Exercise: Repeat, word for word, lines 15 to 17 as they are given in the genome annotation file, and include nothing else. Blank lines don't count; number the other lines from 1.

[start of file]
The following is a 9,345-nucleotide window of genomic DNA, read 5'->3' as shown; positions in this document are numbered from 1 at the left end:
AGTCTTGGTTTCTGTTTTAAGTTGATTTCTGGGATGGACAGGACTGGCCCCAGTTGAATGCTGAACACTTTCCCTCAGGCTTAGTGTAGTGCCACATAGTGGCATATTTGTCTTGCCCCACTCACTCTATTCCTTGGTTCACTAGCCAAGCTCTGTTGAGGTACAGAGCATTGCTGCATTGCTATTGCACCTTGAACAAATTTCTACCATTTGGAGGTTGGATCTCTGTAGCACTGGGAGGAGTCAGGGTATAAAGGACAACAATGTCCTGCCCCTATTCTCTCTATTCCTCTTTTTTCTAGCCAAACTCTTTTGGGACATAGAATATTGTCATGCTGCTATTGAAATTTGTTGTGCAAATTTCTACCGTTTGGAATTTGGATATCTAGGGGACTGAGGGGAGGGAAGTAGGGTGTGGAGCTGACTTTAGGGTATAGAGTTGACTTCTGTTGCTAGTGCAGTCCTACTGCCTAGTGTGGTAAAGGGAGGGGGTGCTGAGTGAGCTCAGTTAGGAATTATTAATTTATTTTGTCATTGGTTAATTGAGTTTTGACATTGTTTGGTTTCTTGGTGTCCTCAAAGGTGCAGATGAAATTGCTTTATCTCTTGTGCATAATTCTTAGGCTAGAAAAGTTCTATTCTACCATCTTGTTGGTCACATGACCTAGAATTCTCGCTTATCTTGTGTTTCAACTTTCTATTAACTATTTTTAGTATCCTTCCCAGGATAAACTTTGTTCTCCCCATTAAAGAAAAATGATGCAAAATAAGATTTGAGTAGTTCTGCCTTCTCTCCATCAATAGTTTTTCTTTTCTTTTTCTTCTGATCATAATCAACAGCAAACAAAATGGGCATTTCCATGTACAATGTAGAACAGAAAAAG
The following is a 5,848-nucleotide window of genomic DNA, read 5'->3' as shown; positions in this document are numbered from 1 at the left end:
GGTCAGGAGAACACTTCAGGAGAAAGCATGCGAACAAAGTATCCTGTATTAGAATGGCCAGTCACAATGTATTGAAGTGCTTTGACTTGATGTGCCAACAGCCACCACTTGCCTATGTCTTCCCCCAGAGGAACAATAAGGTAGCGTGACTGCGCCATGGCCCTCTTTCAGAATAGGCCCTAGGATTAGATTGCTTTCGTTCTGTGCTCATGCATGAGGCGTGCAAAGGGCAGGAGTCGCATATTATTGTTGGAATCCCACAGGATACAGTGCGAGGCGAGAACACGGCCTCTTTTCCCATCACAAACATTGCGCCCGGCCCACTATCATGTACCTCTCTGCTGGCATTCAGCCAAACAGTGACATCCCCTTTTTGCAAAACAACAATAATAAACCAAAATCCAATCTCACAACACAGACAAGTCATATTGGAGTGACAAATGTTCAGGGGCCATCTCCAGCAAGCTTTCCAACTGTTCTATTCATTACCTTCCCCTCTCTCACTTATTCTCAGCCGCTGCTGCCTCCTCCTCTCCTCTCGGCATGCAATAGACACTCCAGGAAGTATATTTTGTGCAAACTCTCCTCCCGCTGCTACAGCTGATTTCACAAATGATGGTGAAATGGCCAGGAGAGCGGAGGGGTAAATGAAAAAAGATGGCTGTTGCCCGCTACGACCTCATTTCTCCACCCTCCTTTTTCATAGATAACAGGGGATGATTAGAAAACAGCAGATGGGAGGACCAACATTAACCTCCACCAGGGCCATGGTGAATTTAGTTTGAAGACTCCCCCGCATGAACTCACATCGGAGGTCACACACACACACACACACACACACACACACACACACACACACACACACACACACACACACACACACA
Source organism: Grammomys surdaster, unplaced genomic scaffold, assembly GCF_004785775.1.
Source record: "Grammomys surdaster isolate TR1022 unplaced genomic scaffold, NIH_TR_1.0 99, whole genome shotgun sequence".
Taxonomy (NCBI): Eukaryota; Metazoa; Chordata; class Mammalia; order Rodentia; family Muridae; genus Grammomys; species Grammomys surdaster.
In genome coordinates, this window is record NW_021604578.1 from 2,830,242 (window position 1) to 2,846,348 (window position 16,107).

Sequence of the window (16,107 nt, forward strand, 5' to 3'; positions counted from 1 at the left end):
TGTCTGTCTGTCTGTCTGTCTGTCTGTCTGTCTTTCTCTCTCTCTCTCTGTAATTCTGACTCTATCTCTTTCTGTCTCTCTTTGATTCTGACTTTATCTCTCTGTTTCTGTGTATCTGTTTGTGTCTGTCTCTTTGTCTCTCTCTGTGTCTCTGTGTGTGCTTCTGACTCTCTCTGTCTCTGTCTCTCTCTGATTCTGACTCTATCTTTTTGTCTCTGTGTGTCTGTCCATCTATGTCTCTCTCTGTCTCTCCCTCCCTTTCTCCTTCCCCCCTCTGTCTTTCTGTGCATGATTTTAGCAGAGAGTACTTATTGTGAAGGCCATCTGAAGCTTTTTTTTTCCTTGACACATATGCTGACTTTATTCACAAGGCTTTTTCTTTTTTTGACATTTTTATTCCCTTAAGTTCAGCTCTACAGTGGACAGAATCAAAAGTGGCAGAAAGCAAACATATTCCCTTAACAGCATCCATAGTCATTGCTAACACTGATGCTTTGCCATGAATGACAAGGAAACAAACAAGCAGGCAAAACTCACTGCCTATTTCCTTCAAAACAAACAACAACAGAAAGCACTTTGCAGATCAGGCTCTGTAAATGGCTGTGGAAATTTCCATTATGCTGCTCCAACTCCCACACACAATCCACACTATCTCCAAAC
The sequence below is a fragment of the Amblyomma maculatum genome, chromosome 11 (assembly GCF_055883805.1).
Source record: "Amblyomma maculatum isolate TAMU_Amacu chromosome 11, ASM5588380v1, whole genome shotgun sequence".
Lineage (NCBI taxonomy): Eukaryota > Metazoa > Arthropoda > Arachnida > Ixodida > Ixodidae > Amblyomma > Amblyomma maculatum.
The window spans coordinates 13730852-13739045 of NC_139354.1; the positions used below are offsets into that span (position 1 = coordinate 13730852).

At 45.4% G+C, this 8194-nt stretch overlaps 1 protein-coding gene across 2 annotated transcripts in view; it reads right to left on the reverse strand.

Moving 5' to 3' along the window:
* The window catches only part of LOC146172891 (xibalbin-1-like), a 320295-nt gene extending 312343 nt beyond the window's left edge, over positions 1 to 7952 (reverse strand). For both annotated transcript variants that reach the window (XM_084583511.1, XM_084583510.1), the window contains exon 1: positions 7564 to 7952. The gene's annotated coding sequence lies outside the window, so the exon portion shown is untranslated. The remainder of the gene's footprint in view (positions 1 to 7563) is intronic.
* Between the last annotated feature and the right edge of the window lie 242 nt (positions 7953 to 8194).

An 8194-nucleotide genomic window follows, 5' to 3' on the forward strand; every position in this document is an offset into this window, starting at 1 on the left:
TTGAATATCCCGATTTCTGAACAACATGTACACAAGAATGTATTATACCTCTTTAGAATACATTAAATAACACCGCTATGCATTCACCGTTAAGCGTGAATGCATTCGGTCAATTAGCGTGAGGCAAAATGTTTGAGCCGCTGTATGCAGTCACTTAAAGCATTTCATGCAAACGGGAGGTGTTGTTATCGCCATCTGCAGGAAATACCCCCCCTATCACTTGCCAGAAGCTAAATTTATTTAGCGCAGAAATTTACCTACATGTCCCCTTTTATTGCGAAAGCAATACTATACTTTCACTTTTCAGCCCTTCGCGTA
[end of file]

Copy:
At 45.4% G+C, this 8194-nt stretch overlaps 1 protein-coding gene across 2 annotated transcripts in view; it reads right to left on the reverse strand.

Moving 5' to 3' along the window:
* The window catches only part of LOC146172891 (xibalbin-1-like), a 320295-nt gene extending 312343 nt beyond the window's left edge, over positions 1 to 7952 (reverse strand). For both annotated transcript variants that reach the window (XM_084583511.1, XM_084583510.1), the window contains exon 1: positions 7564 to 7952. The gene's annotated coding sequence lies outside the window, so the exon portion shown is untranslated. The remainder of the gene's footprint in view (positions 1 to 7563) is intronic.